Mobile money, traditional financial services and firm productivity in Africa

M. Konte*, G.K. Tetteh

*Corresponding author for this work

Research output: Contribution to journalArticleAcademicpeer-review


Despite the successful adoption of mobile money in sub-Saharan Africa, there is limited empirical evidence on how mobile money interacts with traditional financial services and the implications of this interaction for firm performance. In this paper, we investigate the effects of mobile money use and access to traditional financial services on labour productivity and test whether mobile money can accentuate the impact of traditional financial services on productivity. Using firm-level data from the World Bank Enterprise Survey across 14 sub-Saharan African countries, we find a significant effect of access to traditional financial services on firm labour productivity but no robust significant direct effect of mobile money use on labour productivity. However, when access to traditional financial services, particularly access to bank capital, is combined with mobile money, there is a productivity improvement. We find similar evidence in the sample of small and medium-sized enterprises. The productivity gain from combining mobile money use with traditional financial service is also found within firms from East Africa and especially firms from other regions where mobile money is emerging, but uptake is relatively low. Overall, the evidence suggests that mobile money can heighten the effects of traditional finance, and we attribute this effect to a reduction in transaction costs. The findings in this paper support that both mobile money and traditional financial services should be promoted at the firm level.Plain English Summary Mobile money heightens the effect of traditional finance on firm performance. Based on firm-level data across 14 countries in sub-Saharan Africa, we find that mobile money has no statistically significant effect on labour productivity, but when it is used in combination with traditional financial services such as bank capital and accounts, then there is a productivity improvement, including in countries where mobile money adoption is relatively low. The evidence implies that mobile money can help formal firms derive maximum benefits from traditional financial services due to its potential to reduce transaction costs. Therefore, the use of both mobile money and traditional financial services should be encouraged among formal firms.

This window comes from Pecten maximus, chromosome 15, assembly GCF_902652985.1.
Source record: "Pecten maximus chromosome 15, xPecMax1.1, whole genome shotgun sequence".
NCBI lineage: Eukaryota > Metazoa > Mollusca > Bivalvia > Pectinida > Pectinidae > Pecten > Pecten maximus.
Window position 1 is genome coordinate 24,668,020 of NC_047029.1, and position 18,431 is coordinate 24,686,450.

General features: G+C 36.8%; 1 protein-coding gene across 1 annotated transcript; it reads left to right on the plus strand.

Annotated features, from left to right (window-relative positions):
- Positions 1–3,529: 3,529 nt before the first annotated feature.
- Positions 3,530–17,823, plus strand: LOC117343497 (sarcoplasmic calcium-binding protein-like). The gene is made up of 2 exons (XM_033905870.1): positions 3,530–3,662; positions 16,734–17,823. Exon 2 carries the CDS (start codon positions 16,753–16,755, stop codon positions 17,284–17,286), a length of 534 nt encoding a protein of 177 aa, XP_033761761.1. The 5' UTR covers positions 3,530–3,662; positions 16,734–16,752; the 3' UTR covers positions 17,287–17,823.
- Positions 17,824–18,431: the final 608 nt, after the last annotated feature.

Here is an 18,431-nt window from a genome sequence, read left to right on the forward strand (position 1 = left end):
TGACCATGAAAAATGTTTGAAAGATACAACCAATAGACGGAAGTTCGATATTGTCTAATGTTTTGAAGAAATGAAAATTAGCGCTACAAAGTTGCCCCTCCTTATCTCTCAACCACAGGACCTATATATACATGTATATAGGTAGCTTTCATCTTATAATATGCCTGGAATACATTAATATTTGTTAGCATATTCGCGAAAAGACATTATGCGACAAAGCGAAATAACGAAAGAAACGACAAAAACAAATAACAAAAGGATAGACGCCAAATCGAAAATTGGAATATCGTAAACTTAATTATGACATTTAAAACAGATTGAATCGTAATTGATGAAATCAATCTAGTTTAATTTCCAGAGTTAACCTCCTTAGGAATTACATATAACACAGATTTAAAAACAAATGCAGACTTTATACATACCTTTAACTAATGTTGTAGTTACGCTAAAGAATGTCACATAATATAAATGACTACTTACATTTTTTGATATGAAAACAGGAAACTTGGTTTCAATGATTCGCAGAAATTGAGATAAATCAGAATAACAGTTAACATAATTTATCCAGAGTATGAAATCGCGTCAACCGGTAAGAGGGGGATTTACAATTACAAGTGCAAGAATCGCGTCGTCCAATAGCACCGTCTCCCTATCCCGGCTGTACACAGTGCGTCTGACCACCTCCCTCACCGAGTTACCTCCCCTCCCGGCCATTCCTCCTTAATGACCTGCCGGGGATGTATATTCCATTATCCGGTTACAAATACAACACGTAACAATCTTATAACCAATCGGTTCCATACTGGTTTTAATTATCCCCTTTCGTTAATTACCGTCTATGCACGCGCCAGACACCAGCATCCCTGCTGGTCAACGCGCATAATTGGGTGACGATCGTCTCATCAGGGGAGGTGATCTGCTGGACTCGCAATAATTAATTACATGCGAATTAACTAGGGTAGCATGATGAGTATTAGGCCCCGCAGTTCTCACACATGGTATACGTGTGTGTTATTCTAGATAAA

Original languageEnglish
Pages (from-to)745-769
Number of pages25
JournalSmall Business Economics
Issue number2
Early online date11 Apr 2022
Publication statusPublished - Feb 2023


  • Mobile money
  • Financial innovation
  • Traditional finance
  • Labour productivity
  • Africa


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